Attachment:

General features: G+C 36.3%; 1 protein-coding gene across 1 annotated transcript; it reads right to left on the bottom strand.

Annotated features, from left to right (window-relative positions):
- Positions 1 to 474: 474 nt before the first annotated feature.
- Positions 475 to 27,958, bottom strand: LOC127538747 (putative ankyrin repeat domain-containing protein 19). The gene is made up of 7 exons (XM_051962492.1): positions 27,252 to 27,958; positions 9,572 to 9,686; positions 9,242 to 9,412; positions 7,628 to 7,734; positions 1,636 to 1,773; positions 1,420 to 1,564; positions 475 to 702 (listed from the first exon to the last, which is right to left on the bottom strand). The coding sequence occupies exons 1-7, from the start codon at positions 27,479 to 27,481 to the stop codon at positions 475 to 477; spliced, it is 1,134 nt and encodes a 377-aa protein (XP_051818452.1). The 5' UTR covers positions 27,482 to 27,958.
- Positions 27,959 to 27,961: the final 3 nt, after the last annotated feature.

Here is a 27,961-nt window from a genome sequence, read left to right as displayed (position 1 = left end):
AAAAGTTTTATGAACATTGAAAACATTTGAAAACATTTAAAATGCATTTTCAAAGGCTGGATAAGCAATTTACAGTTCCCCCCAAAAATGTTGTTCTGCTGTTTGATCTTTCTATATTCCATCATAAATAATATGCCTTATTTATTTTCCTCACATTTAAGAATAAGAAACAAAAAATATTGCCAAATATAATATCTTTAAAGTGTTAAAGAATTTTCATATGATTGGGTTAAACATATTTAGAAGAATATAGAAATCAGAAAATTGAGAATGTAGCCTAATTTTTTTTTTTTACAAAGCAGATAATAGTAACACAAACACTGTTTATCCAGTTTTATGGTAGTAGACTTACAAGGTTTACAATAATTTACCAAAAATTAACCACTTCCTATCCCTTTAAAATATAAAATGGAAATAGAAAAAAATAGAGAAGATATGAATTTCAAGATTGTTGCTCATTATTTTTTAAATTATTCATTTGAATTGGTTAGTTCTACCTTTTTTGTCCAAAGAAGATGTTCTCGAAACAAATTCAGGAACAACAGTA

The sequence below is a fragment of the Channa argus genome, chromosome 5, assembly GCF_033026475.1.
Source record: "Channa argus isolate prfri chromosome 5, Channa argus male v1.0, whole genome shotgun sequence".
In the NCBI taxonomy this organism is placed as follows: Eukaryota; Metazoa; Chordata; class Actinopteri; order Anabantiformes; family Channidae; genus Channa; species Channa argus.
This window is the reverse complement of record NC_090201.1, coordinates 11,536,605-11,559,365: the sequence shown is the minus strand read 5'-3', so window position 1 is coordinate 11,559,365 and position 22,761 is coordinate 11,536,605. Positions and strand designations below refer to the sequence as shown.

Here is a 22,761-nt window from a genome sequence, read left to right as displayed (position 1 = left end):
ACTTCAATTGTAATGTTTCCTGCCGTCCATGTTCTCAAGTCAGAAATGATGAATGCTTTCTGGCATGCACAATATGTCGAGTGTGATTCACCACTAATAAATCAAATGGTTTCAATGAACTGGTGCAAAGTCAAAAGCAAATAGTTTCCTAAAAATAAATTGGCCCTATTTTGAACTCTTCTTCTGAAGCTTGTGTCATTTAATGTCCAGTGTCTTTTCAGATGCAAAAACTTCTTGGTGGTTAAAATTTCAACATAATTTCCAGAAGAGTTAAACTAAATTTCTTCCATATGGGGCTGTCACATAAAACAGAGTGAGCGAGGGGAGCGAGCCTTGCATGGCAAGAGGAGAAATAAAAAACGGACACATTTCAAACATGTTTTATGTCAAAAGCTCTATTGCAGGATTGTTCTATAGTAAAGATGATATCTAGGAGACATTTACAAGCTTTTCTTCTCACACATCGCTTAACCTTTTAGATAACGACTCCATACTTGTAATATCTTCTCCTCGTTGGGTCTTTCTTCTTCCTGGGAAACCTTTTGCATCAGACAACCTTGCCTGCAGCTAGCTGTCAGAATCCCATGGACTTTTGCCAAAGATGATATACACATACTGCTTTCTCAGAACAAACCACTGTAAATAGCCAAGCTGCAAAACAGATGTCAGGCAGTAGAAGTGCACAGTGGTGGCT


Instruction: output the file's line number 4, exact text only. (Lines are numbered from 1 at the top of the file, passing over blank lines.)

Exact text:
- Positions 475 to 27,958, bottom strand: LOC127538747 (putative ankyrin repeat domain-containing protein 19). The gene is made up of 7 exons (XM_051962492.1): positions 27,252 to 27,958; positions 9,572 to 9,686; positions 9,242 to 9,412; positions 7,628 to 7,734; positions 1,636 to 1,773; positions 1,420 to 1,564; positions 475 to 702 (listed from the first exon to the last, which is right to left on the bottom strand). The coding sequence occupies exons 1-7, from the start codon at positions 27,479 to 27,481 to the stop codon at positions 475 to 477; spliced, it is 1,134 nt and encodes a 377-aa protein (XP_051818452.1). The 5' UTR covers positions 27,482 to 27,958.